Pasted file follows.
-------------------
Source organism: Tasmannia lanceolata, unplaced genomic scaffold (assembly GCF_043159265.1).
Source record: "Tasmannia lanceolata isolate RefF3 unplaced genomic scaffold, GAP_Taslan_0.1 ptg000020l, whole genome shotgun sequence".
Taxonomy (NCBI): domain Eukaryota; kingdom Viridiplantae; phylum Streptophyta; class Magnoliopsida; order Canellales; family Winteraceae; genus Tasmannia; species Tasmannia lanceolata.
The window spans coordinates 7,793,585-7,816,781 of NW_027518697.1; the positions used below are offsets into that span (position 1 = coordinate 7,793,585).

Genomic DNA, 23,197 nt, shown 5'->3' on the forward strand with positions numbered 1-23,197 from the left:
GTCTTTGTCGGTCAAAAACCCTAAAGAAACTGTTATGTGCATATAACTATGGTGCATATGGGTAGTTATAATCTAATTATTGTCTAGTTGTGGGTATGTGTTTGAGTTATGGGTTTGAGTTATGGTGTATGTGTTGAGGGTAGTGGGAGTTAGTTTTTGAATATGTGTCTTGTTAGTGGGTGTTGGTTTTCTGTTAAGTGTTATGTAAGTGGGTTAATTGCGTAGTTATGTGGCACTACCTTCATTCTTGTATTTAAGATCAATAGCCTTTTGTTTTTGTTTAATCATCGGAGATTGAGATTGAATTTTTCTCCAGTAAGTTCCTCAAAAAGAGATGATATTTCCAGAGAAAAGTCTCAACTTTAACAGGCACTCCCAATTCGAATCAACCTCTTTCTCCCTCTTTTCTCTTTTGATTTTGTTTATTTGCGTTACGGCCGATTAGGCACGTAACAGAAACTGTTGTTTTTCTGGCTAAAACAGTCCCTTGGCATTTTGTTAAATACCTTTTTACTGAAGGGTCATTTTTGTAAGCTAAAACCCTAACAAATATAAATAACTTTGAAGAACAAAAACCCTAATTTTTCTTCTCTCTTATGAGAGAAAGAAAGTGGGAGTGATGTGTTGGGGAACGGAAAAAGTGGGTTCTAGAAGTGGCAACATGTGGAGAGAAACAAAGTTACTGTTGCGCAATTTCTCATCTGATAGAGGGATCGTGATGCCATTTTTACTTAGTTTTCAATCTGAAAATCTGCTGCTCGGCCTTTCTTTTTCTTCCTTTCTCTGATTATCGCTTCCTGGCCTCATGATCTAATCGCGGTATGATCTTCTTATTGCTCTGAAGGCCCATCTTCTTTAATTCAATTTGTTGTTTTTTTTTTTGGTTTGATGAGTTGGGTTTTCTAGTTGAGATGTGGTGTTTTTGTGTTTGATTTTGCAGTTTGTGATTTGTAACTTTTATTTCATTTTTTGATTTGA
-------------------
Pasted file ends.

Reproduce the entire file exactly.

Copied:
Source organism: Tasmannia lanceolata, unplaced genomic scaffold (assembly GCF_043159265.1).
Source record: "Tasmannia lanceolata isolate RefF3 unplaced genomic scaffold, GAP_Taslan_0.1 ptg000020l, whole genome shotgun sequence".
Taxonomy (NCBI): domain Eukaryota; kingdom Viridiplantae; phylum Streptophyta; class Magnoliopsida; order Canellales; family Winteraceae; genus Tasmannia; species Tasmannia lanceolata.
The window spans coordinates 7,793,585-7,816,781 of NW_027518697.1; the positions used below are offsets into that span (position 1 = coordinate 7,793,585).

Genomic DNA, 23,197 nt, shown 5'->3' on the forward strand with positions numbered 1-23,197 from the left:
GTCTTTGTCGGTCAAAAACCCTAAAGAAACTGTTATGTGCATATAACTATGGTGCATATGGGTAGTTATAATCTAATTATTGTCTAGTTGTGGGTATGTGTTTGAGTTATGGGTTTGAGTTATGGTGTATGTGTTGAGGGTAGTGGGAGTTAGTTTTTGAATATGTGTCTTGTTAGTGGGTGTTGGTTTTCTGTTAAGTGTTATGTAAGTGGGTTAATTGCGTAGTTATGTGGCACTACCTTCATTCTTGTATTTAAGATCAATAGCCTTTTGTTTTTGTTTAATCATCGGAGATTGAGATTGAATTTTTCTCCAGTAAGTTCCTCAAAAAGAGATGATATTTCCAGAGAAAAGTCTCAACTTTAACAGGCACTCCCAATTCGAATCAACCTCTTTCTCCCTCTTTTCTCTTTTGATTTTGTTTATTTGCGTTACGGCCGATTAGGCACGTAACAGAAACTGTTGTTTTTCTGGCTAAAACAGTCCCTTGGCATTTTGTTAAATACCTTTTTACTGAAGGGTCATTTTTGTAAGCTAAAACCCTAACAAATATAAATAACTTTGAAGAACAAAAACCCTAATTTTTCTTCTCTCTTATGAGAGAAAGAAAGTGGGAGTGATGTGTTGGGGAACGGAAAAAGTGGGTTCTAGAAGTGGCAACATGTGGAGAGAAACAAAGTTACTGTTGCGCAATTTCTCATCTGATAGAGGGATCGTGATGCCATTTTTACTTAGTTTTCAATCTGAAAATCTGCTGCTCGGCCTTTCTTTTTCTTCCTTTCTCTGATTATCGCTTCCTGGCCTCATGATCTAATCGCGGTATGATCTTCTTATTGCTCTGAAGGCCCATCTTCTTTAATTCAATTTGTTGTTTTTTTTTTTGGTTTGATGAGTTGGGTTTTCTAGTTGAGATGTGGTGTTTTTGTGTTTGATTTTGCAGTTTGTGATTTGTAACTTTTATTTCATTTTTTGATTTGA